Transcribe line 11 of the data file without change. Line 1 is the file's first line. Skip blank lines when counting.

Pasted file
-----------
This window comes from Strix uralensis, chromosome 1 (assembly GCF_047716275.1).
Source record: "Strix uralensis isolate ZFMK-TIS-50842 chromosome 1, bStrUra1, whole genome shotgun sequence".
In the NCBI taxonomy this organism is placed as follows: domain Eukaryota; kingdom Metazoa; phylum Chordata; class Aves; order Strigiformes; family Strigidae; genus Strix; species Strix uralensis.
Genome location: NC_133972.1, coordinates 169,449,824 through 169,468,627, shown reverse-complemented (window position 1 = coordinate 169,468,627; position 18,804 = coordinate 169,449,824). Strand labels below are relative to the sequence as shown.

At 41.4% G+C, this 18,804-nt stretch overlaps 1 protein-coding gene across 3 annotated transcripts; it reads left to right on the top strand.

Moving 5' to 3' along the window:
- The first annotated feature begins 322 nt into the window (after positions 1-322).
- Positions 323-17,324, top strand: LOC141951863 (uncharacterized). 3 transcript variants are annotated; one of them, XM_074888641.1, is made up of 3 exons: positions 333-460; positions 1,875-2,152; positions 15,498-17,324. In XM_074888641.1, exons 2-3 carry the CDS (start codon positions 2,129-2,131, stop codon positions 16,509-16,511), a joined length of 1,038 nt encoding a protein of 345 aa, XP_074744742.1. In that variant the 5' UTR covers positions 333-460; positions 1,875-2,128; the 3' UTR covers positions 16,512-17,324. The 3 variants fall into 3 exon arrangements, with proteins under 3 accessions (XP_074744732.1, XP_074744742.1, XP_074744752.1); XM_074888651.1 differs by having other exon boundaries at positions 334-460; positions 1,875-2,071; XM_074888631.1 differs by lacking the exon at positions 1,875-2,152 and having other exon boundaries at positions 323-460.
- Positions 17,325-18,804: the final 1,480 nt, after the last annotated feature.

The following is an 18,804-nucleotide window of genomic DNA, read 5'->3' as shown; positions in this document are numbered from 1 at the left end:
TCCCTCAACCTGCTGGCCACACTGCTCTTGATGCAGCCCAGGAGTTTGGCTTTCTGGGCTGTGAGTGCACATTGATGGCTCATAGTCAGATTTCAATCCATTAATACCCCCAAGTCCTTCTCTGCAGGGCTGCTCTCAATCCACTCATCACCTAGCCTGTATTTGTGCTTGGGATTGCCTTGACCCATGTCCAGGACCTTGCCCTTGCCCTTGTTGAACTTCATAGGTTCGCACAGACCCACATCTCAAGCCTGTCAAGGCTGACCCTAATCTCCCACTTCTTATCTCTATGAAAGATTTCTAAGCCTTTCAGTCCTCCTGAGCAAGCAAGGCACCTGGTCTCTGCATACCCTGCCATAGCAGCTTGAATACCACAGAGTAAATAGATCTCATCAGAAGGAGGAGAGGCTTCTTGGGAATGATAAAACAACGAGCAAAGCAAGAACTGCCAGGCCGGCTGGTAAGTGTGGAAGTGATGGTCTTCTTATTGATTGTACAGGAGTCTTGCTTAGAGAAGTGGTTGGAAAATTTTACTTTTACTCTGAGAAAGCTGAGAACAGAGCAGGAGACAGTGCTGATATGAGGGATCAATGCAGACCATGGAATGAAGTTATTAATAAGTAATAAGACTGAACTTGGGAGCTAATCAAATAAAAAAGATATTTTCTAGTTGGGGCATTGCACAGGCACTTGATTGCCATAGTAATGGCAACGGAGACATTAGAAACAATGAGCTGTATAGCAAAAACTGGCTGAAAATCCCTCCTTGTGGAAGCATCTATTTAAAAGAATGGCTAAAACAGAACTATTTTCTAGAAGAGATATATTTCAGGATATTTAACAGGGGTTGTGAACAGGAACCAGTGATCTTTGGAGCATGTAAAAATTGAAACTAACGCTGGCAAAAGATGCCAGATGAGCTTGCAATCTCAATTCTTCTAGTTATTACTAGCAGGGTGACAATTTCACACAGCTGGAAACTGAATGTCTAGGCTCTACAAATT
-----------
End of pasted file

TCCCTCAACCTGCTGGCCACACTGCTCTTGATGCAGCCCAGGAGTTTGGCTTTCTGGGCTGTGAGTGCACATTGATGGCTCATAGTCAGATTTCAATCCATTAATACCCCCAAGTCCTTCTCTGCAGGGCTGCTCTCAATCCACTCATCACCTAGCCTGTATTTGTGCTTGGGATTGCCTTGACCCATGTCCAGGACCTTGCCCTTGCCCTTGTTGAACTTCATAGGTTCGCACAGACCCACATCTCAAGCCTGTCAAGGCTGACCCTAATCTCCCACTTCTTATCTCTATGAAAGATTTCTAAGCCTTTCAGTCCTCCTGAGCAAGCAAGGCACCTGGTCTCTGCATACCCTGCCATAGCAGCTTGAATACCACAGAGTAAATAGATCTCATCAGAAGGAGGAGAGGCTTCTTGGGAATGATAAAACAACGAGCAAAGCAAGAACTGCCAGGCCGGCTGGTAAGTGTGGAAGTGATGGTCTTCTTATTGATTGTACAGGAGTCTTGCTTAGAGAAGTGGTTGGAAAATTTTACTTTTACTCTGAGAAAGCTGAGAACAGAGCAGGAGACAGTGCTGATATGAGGGATCAATGCAGACCATGGAATGAAGTTATTAATAAGTAATAAGACTGAACTTGGGAGCTAATCAAATAAAAAAGATATTTTCTAGTTGGGGCATTGCACAGGCACTTGATTGCCATAGTAATGGCAACGGAGACATTAGAAACAATGAGCTGTATAGCAAAAACTGGCTGAAAATCCCTCCTTGTGGAAGCATCTATTTAAAAGAATGGCTAAAACAGAACTATTTTCTAGAAGAGATATATTTCAGGATATTTAACAGGGGTTGTGAACAGGAACCAGTGATCTTTGGAGCATGTAAAAATTGAAACTAACGCTGGCAAAAGATGCCAGATGAGCTTGCAATCTCAATTCTTCTAGTTATTACTAGCAGGGTGACAATTTCACACAGCTGGAAACTGAATGTCTAGGCTCTACAAATT